necessary if the pharmaceuticals industry is to
have a sustainable future in Australia, specifi cally
in relation to clinical trials, manufacturing and
industry infrastructure, taxation, and skills and
The Group considers that, like many other
industries, the environment for developing skills
and education for the pharmaceuticals industry can
and should be improved, and has a material impact
on the long term health of the industry. However,
the Group notes that the Review of Australian
Higher Education is the appropriate mechanism
for Government to consider issues relating to skills
and education across the economy. The Group
recommends that in considering its response
to the Review of Australian Higher Education,
the Government examine ways to improve
pharmaceuticals industry skills and education to
reduce the skills gaps in the industry and better
promote collaboration between the industry and
the research sector.
Similarly, the Group is of the view that Australia’s
current corporate tax regime is not competitive,
especially for attracting large scale manufacturing
facilities. The Group also notes that Australia does
not offer the same level of incentives as many other
countries to attract signifi cant industry activity.
However, the Group recognises that the Review of
Australia’s Tax System is the appropriate forum
for considering changes to corporate tax and how
these could be used to attract signifi cant industry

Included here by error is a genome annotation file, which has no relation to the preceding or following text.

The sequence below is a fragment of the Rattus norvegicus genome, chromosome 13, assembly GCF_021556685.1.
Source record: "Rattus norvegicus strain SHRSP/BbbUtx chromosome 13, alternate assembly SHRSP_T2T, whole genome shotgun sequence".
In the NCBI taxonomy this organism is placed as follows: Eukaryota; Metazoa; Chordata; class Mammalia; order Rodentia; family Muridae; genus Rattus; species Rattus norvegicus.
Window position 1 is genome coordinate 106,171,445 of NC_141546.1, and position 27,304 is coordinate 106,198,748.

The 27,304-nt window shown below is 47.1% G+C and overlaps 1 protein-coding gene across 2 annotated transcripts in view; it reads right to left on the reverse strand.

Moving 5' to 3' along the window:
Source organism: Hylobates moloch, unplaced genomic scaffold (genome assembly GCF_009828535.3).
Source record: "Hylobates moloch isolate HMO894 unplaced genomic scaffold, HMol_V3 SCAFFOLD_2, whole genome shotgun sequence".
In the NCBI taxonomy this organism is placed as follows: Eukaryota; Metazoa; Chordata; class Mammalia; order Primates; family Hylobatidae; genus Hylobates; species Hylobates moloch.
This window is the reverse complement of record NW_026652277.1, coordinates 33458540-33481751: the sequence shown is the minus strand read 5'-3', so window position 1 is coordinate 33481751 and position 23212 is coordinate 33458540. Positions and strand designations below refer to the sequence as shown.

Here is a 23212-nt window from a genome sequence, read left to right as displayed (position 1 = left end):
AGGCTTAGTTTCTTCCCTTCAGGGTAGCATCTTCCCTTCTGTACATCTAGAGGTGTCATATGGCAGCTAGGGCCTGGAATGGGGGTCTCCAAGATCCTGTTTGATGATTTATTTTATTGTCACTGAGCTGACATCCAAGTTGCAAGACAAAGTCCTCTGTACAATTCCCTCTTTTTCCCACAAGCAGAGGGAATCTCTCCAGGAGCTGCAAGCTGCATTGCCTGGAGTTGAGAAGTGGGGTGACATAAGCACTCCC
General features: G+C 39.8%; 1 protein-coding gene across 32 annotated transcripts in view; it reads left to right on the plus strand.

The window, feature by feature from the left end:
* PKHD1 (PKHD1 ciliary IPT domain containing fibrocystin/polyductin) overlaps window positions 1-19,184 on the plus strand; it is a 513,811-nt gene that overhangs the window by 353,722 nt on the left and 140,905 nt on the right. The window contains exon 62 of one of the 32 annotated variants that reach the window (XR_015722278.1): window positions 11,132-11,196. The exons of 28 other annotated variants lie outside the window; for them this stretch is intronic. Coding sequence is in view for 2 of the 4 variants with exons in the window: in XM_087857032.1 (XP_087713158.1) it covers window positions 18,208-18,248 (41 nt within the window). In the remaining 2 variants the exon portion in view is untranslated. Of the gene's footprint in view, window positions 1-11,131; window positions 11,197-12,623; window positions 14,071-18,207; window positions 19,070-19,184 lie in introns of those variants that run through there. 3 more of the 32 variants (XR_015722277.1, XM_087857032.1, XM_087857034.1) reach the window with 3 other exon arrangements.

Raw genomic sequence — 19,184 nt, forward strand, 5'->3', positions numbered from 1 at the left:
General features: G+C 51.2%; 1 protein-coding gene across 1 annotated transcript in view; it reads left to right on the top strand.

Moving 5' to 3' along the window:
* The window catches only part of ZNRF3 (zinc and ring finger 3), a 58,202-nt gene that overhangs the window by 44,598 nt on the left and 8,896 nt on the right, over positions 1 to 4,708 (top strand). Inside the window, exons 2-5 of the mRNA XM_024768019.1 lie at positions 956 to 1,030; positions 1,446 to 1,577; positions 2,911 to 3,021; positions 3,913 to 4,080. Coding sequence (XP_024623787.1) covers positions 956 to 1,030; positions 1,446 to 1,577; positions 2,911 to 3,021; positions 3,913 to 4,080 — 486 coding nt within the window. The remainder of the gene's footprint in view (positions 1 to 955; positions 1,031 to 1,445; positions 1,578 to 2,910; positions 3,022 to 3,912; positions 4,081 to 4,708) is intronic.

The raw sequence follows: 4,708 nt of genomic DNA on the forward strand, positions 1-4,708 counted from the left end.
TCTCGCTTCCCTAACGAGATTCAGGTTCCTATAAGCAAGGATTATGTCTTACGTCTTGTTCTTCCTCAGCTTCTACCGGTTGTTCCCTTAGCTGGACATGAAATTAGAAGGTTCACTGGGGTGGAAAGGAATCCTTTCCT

contributing to Australia’s innovative and productive
capacity and helping to build a viable economy based
on low carbon pollution industries. The Group’s
industry members look forward to working with the
Australian Government to implement this strategic
plan. In this way the pharmaceuticals industry can
work in partnership with the Australian Government
to help meet Australia’s health, social and economic
challenges now and in the future.
manufacturing or R&D. The onus should be upon
the project sponsor to provide evidence of this, and
on the scheme to engage suitably skilled experts to
assess its merits.
The Group has considered the results of previous
Government interventions in making these
proposals. The Group considers that the formal
evaluations of previous Government interventions
have undervalued the broader benefi ts of
investing in pharmaceuticals R&D, manufacturing
and infrastructure. These evaluations have
underestimated the benefi ts because they only
measured the knowledge spillovers that accrued at
the half way point of previous programs and did not
take account of the full range of social benefi ts. A
more robust program evaluation methodology that
captured the long term benefi ts inherent in investing
in R&D and sustainable value added infrastructure
would have shown a more positive result.
The Group’s proposals form an integrated
strategic plan for attracting increased investment
in pharmaceuticals R&D, clinical trials and
manufacturing to Australia. Each part of the
plan is an important component of creating the
right operating environment for the industry to
attract increased investment and make a greater
contribution to the economic and social welfare of
A viable pharmaceuticals industry can play an
important role in meeting Australia’s challenges
in providing the highest quality healthcare for
the whole community. It can also help Australia
meet the economic challenges of the future by